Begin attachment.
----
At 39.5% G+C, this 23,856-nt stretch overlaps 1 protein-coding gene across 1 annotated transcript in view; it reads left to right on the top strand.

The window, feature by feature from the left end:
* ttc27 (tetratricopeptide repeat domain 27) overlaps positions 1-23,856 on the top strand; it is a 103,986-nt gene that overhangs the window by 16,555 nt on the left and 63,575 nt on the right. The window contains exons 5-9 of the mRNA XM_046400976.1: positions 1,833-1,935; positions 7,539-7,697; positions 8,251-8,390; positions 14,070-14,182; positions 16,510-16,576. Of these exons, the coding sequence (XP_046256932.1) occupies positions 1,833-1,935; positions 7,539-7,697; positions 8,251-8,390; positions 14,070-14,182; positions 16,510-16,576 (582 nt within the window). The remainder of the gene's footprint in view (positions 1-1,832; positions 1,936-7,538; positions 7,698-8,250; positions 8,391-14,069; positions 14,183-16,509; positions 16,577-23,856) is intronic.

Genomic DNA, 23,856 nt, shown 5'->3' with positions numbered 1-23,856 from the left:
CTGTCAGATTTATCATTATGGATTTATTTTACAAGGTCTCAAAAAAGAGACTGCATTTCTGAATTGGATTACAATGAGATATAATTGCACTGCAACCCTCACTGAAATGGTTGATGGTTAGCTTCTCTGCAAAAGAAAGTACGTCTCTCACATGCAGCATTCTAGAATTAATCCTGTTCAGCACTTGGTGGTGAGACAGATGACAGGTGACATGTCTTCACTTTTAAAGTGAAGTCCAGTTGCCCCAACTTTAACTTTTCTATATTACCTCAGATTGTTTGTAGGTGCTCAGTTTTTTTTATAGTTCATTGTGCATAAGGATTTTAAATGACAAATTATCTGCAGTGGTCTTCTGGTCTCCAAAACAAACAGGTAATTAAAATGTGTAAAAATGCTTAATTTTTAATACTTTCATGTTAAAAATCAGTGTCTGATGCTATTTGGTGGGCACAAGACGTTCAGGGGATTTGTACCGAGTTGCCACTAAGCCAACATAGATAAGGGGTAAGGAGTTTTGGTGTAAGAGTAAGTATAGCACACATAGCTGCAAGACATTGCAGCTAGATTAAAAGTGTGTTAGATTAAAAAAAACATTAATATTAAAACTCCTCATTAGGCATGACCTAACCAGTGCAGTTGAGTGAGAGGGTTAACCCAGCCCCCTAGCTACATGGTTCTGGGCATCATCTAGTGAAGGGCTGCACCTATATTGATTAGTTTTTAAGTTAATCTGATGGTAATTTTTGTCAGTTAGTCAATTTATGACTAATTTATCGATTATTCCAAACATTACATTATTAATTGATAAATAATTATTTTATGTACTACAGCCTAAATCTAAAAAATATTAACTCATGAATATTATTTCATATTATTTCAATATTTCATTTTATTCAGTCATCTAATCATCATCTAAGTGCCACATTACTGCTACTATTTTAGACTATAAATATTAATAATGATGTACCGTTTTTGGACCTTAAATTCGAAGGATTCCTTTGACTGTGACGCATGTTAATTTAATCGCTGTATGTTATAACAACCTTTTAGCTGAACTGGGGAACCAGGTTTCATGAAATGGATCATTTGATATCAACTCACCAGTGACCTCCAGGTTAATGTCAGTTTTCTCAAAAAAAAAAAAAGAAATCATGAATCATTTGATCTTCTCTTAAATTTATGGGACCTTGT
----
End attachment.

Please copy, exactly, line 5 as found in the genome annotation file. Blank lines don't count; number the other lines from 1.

CTGTCAGATTTATCATTATGGATTTATTTTACAAGGTCTCAAAAAAGAGACTGCATTTCTGAATTGGATTACAATGAGATATAATTGCACTGCAACCCTCACTGAAATGGTTGATGGTTAGCTTCTCTGCAAAAGAAAGTACGTCTCTCACATGCAGCATTCTAGAATTAATCCTGTTCAGCACTTGGTGGTGAGACAGATGACAGGTGACATGTCTTCACTTTTAAAGTGAAGTCCAGTTGCCCCAACTTTAACTTTTCTATATTACCTCAGATTGTTTGTAGGTGCTCAGTTTTTTTTATAGTTCATTGTGCATAAGGATTTTAAATGACAAATTATCTGCAGTGGTCTTCTGGTCTCCAAAACAAACAGGTAATTAAAATGTGTAAAAATGCTTAATTTTTAATACTTTCATGTTAAAAATCAGTGTCTGATGCTATTTGGTGGGCACAAGACGTTCAGGGGATTTGTACCGAGTTGCCACTAAGCCAACATAGATAAGGGGTAAGGAGTTTTGGTGTAAGAGTAAGTATAGCACACATAGCTGCAAGACATTGCAGCTAGATTAAAAGTGTGTTAGATTAAAAAAAACATTAATATTAAAACTCCTCATTAGGCATGACCTAACCAGTGCAGTTGAGTGAGAGGGTTAACCCAGCCCCCTAGCTACATGGTTCTGGGCATCATCTAGTGAAGGGCTGCACCTATATTGATTAGTTTTTAAGTTAATCTGATGGTAATTTTTGTCAGTTAGTCAATTTATGACTAATTTATCGATTATTCCAAACATTACATTATTAATTGATAAATAATTATTTTATGTACTACAGCCTAAATCTAAAAAATATTAACTCATGAATATTATTTCATATTATTTCAATATTTCATTTTATTCAGTCATCTAATCATCATCTAAGTGCCACATTACTGCTACTATTTTAGACTATAAATATTAATAATGATGTACCGTTTTTGGACCTTAAATTCGAAGGATTCCTTTGACTGTGACGCATGTTAATTTAATCGCTGTATGTTATAACAACCTTTTAGCTGAACTGGGGAACCAGGTTTCATGAAATGGATCATTTGATATCAACTCACCAGTGACCTCCAGGTTAATGTCAGTTTTCTCAAAAAAAAAAAAAGAAATCATGAATCATTTGATCTTCTCTTAAATTTATGGGACCTTGT